Showing posts with label International Espionage. Show all posts
Showing posts with label International Espionage. Show all posts

March 8, 2014

US Puts Pressure on Israel to Stop Killing Iran’s Nuclear Scientists

President Obama and Israeli Prime Minister Benjamin Netanyahu hold a meeting in the Oval Office of the White House in Washington, Sept. 30, 2013.  AFP/GETTY IMAGES  
Prime Minister Benjamin Netanyahu flew to Washington -  arrived on Sunday (March 2), to prepare for talks with President Barack Obama at the White House on Monday - its clear that there are several points of friction between Israel and the United States.
The two countries are allies, but their leaders often differ on the details of key issues: Israel's peace talks with the Palestinians, America's nuclear talks with Iran, how to approach political turmoil in Egypt, what might be done to limit Syria's horrible civil war, and a broader issue of whether the Middle East sees President Obama as a powerful, influential leader.
 Recently, as I sought to update a book I co-wrote about the history of Israel's intelligence agencies, sources close to them revealed that they felt pressure from the Obama Administration - more than a hint - to stop carrying out assassinations inside Iran.
Although Israel has never acknowledged it, the country's famed espionage agency - the Mossad - ran an assassination campaign for several years aimed at Iran's top nuclear scientists. The purpose was to slow the progress made by Iran, which Israel feels certain is aimed at developing nuclear weapons; and to deter trained and educated Iranians from joining their country's nuclear program.
At least five Iranian scientists were murdered, most of them by bombs planted on their cars as they drove to work in the morning. Remarkably, the Israeli assassins were never caught - obviously having long-established safe houses inside Iran - although several Iranians who may have helped the Mossad were arrested and executed.
In addition to strong signals from the Obama Administration that the U.S. did not want Israel to continue the assassinations, Mossad officials concluded that the campaign had gotten too dangerous. They did not want their best combatants - Israel's term for its most talented and experienced spies - captured and hanged.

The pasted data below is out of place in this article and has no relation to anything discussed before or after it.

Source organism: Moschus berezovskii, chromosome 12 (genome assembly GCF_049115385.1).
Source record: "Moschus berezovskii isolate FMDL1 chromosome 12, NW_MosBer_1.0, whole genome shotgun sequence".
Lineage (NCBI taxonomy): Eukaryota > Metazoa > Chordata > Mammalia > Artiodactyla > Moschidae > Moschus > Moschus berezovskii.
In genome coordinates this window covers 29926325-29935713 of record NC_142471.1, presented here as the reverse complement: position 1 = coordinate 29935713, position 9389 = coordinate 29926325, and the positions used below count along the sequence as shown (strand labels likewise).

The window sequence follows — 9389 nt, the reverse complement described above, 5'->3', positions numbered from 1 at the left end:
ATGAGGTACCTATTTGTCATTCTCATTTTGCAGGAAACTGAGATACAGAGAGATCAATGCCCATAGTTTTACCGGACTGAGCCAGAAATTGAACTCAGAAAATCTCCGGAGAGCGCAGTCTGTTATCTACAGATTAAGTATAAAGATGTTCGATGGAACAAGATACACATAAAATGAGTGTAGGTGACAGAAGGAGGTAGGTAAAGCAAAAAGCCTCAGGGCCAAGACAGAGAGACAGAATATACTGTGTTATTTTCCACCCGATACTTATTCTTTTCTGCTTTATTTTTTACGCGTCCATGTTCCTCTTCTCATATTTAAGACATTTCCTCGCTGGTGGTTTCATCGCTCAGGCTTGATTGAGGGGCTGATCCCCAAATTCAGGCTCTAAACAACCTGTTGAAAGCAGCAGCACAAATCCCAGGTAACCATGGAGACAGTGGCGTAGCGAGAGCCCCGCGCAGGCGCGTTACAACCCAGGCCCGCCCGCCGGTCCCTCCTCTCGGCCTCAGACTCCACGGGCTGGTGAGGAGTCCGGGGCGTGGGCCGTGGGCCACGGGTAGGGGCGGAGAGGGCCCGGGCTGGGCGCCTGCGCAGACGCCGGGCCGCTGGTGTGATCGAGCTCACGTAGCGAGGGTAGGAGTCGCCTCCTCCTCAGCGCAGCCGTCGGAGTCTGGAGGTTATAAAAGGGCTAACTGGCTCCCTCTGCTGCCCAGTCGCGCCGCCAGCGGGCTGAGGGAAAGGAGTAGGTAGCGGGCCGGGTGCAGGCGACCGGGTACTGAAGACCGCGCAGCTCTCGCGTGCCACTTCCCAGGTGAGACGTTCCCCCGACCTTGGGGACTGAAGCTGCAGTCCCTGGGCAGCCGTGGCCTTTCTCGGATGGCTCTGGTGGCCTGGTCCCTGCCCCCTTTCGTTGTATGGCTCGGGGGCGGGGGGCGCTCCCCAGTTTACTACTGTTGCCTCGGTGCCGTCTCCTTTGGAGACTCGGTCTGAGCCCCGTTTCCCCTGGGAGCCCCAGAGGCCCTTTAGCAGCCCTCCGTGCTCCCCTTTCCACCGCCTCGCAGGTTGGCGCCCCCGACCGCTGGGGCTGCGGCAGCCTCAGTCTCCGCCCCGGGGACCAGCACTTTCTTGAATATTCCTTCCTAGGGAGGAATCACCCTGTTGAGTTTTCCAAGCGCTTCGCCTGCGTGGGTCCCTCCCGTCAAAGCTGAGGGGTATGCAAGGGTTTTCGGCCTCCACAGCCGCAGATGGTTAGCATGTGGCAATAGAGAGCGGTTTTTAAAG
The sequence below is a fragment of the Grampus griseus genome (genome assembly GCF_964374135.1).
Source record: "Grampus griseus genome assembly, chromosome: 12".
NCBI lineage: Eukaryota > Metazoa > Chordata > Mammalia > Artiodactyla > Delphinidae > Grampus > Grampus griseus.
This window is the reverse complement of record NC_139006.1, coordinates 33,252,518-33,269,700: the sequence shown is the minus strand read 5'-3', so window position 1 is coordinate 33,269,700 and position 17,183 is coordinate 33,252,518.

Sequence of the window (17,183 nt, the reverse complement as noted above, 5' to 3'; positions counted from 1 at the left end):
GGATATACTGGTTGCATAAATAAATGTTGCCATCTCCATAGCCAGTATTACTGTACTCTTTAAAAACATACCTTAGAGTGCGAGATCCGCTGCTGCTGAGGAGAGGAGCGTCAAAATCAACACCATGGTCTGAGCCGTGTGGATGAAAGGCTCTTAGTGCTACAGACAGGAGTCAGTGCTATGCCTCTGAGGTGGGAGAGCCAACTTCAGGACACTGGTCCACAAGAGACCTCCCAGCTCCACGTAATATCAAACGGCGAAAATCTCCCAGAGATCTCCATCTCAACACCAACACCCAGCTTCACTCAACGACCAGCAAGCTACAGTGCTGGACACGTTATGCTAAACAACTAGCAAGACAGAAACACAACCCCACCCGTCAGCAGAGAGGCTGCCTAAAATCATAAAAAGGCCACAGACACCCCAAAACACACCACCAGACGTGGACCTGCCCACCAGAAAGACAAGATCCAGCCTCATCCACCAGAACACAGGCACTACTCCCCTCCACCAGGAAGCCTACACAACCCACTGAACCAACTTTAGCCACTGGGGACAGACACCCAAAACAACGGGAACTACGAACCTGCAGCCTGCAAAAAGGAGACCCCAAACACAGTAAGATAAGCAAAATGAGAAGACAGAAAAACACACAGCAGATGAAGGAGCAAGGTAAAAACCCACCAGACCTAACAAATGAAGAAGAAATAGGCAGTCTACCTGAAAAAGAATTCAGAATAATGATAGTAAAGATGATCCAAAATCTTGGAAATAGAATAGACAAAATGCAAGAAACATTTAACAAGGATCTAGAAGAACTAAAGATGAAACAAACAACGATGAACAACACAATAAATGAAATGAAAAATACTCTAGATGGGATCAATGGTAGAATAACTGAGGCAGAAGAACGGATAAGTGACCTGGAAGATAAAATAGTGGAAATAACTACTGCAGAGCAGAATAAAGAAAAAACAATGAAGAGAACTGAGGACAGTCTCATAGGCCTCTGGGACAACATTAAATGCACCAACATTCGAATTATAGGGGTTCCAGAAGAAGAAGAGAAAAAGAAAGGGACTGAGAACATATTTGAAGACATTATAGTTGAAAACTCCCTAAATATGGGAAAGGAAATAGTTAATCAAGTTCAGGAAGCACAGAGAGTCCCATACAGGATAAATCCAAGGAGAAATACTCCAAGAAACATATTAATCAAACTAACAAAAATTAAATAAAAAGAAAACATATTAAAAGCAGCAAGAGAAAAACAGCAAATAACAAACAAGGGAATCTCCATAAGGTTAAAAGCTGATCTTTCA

President Obama - much to the discomfort of Israeli officials - is pursuing negotiations with Iran. The United States is one of the P5+1 nations, continuing to talk with the Iranians about rolling back some of their nuclear potential.
Sources told us that Netanyahu has now ordered the Mossad to focus on hunting - inside Iran and elsewhere - for evidence that the Iranians are cheating on the commitments they made in their interim agreement with the P5+1 last November.
Prime Minister Netanyahu and President Obama will also discuss progress - said by all concerned to be limited, but not non-existent - in Israel's talks with the Palestinian Authority which began last year. Secretary of State John Kerry has had many frustrations in his chosen role as mediator: not least, the harsh criticism of Kerry voiced by some members of Netanyahu's coalition government who distrust the peace process and feel that giving up any of the West Bank would be needlessly dangerous for Israel.
Dan Raviv, Washington-based host of radio's CBS News Weekend Roundup, is co-author of Spies Against Armageddon: Inside Israel's Secret Wars, which has a new updated edition published on March 2


JTA) — The Obama administration pressured Israel to stop assassinating Iran’s top nuclear scientists, according to a CBS News report.
Israel’s Mossad intelligence agency ran an assassination campaign for several years, during which time at least five Iranian scientists were killed, most by bombs planted on their cars, national correspondent Dan Raviv reported Saturday on the CBS News website.
“Remarkably, the Israeli assassins were never caught — obviously having long-established safe houses inside Iran — although several Iranians who may have helped the Mossad were arrested and executed,” Raviv wrote.
His report was published a day before the book Raviv co-authored, “Spies Against Armageddon: Inside Israel’s Secret Wars,” was coming out with an updated edition.
“Recently, as I sought to update a book I co-wrote about the history of Israel’s intelligence agencies, sources close to them revealed that they felt pressure from the Obama Administration — more than a hint — to stop carrying out assassinations inside Iran,” he wrote, without elaborating.
Raviv, citing sources “close to” Israel’s intelligence agencies, reported that Mossad officials decided that the campaign had become “too dangerous” and decided to pull out before any of their spies were caught and killed.